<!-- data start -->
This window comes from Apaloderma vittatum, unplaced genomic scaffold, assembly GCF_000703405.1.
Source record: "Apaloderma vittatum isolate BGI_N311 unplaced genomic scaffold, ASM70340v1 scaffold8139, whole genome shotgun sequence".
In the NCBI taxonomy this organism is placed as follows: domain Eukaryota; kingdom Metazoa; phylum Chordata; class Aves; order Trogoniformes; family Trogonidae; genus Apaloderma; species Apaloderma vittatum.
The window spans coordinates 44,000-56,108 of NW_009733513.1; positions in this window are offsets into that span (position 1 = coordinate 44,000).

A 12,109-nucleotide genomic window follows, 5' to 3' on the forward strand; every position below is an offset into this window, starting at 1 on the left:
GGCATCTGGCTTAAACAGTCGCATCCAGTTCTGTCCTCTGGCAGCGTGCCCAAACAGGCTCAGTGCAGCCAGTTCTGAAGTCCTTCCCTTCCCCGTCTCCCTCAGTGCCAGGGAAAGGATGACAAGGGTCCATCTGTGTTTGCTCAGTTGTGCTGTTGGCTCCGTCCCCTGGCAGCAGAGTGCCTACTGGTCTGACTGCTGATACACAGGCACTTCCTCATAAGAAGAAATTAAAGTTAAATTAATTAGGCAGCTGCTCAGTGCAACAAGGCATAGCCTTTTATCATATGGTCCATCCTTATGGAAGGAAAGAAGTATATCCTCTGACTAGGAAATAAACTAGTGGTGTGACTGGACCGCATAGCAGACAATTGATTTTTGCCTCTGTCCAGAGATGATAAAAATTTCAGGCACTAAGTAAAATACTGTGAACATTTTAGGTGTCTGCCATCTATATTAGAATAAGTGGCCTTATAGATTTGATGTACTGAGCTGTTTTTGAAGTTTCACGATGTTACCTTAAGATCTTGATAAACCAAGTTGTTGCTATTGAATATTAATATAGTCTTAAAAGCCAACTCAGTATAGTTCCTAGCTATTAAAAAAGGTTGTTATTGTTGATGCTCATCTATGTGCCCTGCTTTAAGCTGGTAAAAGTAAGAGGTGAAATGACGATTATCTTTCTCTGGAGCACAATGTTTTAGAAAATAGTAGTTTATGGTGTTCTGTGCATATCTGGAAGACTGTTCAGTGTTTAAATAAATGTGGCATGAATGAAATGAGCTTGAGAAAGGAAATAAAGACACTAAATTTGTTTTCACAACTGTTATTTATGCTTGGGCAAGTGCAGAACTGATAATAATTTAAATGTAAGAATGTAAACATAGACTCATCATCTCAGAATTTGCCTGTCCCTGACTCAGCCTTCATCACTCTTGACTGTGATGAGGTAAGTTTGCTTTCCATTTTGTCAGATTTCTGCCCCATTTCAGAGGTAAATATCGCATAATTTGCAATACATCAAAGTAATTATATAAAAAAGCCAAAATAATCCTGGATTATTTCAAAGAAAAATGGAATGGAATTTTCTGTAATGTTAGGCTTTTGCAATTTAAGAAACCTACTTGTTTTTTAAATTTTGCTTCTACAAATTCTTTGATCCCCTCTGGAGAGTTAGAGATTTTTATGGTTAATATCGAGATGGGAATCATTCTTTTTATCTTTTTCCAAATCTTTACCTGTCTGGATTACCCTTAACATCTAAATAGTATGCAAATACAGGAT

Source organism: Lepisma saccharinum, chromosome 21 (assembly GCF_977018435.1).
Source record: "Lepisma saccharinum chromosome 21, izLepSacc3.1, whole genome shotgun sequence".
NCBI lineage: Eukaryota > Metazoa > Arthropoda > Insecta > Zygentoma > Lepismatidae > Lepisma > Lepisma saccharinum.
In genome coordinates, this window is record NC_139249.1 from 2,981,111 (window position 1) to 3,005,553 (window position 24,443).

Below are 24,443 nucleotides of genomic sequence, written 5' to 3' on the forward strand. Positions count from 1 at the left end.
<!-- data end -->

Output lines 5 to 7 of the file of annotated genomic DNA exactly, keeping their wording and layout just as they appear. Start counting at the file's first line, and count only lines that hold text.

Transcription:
A 12,109-nucleotide genomic window follows, 5' to 3' on the forward strand; every position below is an offset into this window, starting at 1 on the left:
GGCATCTGGCTTAAACAGTCGCATCCAGTTCTGTCCTCTGGCAGCGTGCCCAAACAGGCTCAGTGCAGCCAGTTCTGAAGTCCTTCCCTTCCCCGTCTCCCTCAGTGCCAGGGAAAGGATGACAAGGGTCCATCTGTGTTTGCTCAGTTGTGCTGTTGGCTCCGTCCCCTGGCAGCAGAGTGCCTACTGGTCTGACTGCTGATACACAGGCACTTCCTCATAAGAAGAAATTAAAGTTAAATTAATTAGGCAGCTGCTCAGTGCAACAAGGCATAGCCTTTTATCATATGGTCCATCCTTATGGAAGGAAAGAAGTATATCCTCTGACTAGGAAATAAACTAGTGGTGTGACTGGACCGCATAGCAGACAATTGATTTTTGCCTCTGTCCAGAGATGATAAAAATTTCAGGCACTAAGTAAAATACTGTGAACATTTTAGGTGTCTGCCATCTATATTAGAATAAGTGGCCTTATAGATTTGATGTACTGAGCTGTTTTTGAAGTTTCACGATGTTACCTTAAGATCTTGATAAACCAAGTTGTTGCTATTGAATATTAATATAGTCTTAAAAGCCAACTCAGTATAGTTCCTAGCTATTAAAAAAGGTTGTTATTGTTGATGCTCATCTATGTGCCCTGCTTTAAGCTGGTAAAAGTAAGAGGTGAAATGACGATTATCTTTCTCTGGAGCACAATGTTTTAGAAAATAGTAGTTTATGGTGTTCTGTGCATATCTGGAAGACTGTTCAGTGTTTAAATAAATGTGGCATGAATGAAATGAGCTTGAGAAAGGAAATAAAGACACTAAATTTGTTTTCACAACTGTTATTTATGCTTGGGCAAGTGCAGAACTGATAATAATTTAAATGTAAGAATGTAAACATAGACTCATCATCTCAGAATTTGCCTGTCCCTGACTCAGCCTTCATCACTCTTGACTGTGATGAGGTAAGTTTGCTTTCCATTTTGTCAGATTTCTGCCCCATTTCAGAGGTAAATATCGCATAATTTGCAATACATCAAAGTAATTATATAAAAAAGCCAAAATAATCCTGGATTATTTCAAAGAAAAATGGAATGGAATTTTCTGTAATGTTAGGCTTTTGCAATTTAAGAAACCTACTTGTTTTTTAAATTTTGCTTCTACAAATTCTTTGATCCCCTCTGGAGAGTTAGAGATTTTTATGGTTAATATCGAGATGGGAATCATTCTTTTTATCTTTTTCCAAATCTTTACCTGTCTGGATTACCCTTAACATCTAAATAGTATGCAAATACAGGAT

Source organism: Lepisma saccharinum, chromosome 21 (assembly GCF_977018435.1).